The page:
Outbreak Responder Stories

Amy Heinzerling Ebola Responder

Stopping the spread of the Ebola outbreak in the Democratic Republic of the Congo (DRC) means keeping a close eye on the borders.

Travelers leaving the country are getting closer scrutiny because of the year-old epidemic. So are people traveling within the country and coming to unaffected cities from areas where the disease has taken hold.

This close watch kept Epidemic Intelligence Service (EIS) officer Amy Heinzerling busy during her recent deployment to the DRC’s eastern border city of Goma. She called her deployment “an incredible opportunity,” but also “humbling, as a lot of experiences are in public health.”

Here’s something you don’t see every day: A man talking into a coffee pot.

But for CDC epidemiologist Norbert Soke and a team of colleagues in a hotel in Kinshasa, it was a way to break through a technological communication barrier. The pot held not coffee, but a cell phone—and speaking into it created an echo chamber that let the team power through a poor connection with colleagues in Goma.

“That’s the beauty of field work. You need to be creative sometimes,” Soke says.

Dana Haberling standing in a field in Africa

CDC health statistician Dana Haberling finds ways to sort through numbers like these in search of patterns that other public health responders can use to bring the Ebola outbreak in the Democratic Republic of the Congo to an end—a skill she’s honed for more than 13 years.

Haberling is part of CDC’s Global Rapid Response Team, a cadre of volunteer specialists who can be deployed on short notice. When the current outbreak began in August 2018, she was among the first staffers dispatched to the World Health Organization’s headquarters in Geneva.

Amy Schuh, Luke Nyakarahuka, and Jackson Kyondo show the Ugandan Minister of Health the Ebola field laboratory in Bwera, Uganda

Amy Schuh, a laboratory scientist at CDC, is no stranger to being deployed, so when the opportunity arose for her to go to Uganda a second time to support the Ebola outbreak, she jumped at the chance because working in the field is one of her favorite things.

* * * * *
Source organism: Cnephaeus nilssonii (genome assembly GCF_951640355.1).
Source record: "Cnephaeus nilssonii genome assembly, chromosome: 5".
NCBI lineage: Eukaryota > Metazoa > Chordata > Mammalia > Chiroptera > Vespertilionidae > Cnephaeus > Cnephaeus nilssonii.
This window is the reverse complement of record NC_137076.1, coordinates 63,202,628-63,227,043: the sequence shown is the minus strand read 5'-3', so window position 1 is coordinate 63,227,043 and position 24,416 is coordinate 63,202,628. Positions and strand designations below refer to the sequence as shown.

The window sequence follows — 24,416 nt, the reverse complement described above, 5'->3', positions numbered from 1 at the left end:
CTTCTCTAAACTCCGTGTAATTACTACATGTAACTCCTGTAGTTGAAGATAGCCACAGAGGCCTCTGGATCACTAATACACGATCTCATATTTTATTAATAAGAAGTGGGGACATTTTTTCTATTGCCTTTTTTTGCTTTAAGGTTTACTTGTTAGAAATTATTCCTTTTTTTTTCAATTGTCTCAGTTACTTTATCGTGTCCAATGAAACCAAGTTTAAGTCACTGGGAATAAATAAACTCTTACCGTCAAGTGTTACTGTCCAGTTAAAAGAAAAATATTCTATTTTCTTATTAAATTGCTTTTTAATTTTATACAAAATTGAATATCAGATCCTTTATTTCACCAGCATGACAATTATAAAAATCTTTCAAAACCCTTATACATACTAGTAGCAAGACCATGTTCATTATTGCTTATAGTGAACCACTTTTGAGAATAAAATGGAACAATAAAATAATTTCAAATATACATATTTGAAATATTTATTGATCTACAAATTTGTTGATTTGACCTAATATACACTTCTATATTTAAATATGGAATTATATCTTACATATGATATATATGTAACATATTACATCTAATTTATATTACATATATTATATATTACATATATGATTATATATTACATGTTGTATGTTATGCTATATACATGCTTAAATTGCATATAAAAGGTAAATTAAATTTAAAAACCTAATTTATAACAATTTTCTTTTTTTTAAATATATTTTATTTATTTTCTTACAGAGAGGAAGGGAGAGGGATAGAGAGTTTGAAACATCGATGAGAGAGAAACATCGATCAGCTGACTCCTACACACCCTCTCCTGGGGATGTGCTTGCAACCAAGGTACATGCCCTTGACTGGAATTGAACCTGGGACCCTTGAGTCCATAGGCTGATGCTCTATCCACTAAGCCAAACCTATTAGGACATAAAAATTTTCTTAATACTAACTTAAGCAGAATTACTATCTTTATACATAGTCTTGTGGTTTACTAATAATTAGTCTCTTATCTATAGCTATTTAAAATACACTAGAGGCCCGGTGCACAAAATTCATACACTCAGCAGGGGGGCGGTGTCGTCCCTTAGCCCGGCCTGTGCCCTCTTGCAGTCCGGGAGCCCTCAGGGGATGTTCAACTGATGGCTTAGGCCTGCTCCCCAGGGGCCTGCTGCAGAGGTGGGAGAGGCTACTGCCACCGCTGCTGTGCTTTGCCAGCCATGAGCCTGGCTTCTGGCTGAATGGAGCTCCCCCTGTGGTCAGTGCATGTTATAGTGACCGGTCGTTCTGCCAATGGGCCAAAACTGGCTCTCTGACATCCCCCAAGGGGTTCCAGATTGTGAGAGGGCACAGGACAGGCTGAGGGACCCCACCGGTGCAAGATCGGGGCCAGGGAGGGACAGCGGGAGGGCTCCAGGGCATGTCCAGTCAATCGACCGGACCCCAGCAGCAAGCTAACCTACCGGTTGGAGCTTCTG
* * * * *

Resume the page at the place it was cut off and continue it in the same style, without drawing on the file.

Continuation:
Working closely with staff from the Uganda Virus Research Institute (UVRI), Amy spent her days working in a makeshift 12’ x 12’ laboratory set up in Bwera Hospital in the Kasese District of Uganda near the border with Democratic Republic of Congo.  Every day she drove an hour from her hotel to the lab, where she and Jackson Kyondo, a colleague from UVRI tested samples from patients with suspect cases of Ebola and reported the results to physicians and Ugandan health officials.

Ebola team in Kinshasa, DRC - Fatima Ravat, Mary Claire Worrell, Ben Dahl, Pratima Raghunathan, Amanda MacGurn

Dr. Ben Dahl, Team Lead for Vaccine Preventable Disease Surveillance in the Global Immunization Division, just returned from his third deployment to fight Ebola in the North Kivu and Ituri provinces in the Democratic Republic of Congo (DRC). Ben served as an advisor to the Minister of Health, helping to guide a data driven response. Ben worked with all areas of response, including surveillance, infection prevention and control, vaccination, border health, health communication, and laboratory testing. In addition to his role as advisor, Ben also served as CDC’s response lead in DRC and worked to address the needs of CDC staff in country. Ben also previously deployed for the DRC Equateur outbreak earlier in 2018 and for the 2014-2016 West Africa Ebola outbreak.

Vance Brown

Vance Brown. senior technical advisor to Uganda’s Ministry of Health, has supported a wide range of public health initiatives: from disease surveillance, border health, emergency management, and laboratory systems to vaccine deployment, workforce development, health communication, and logistics.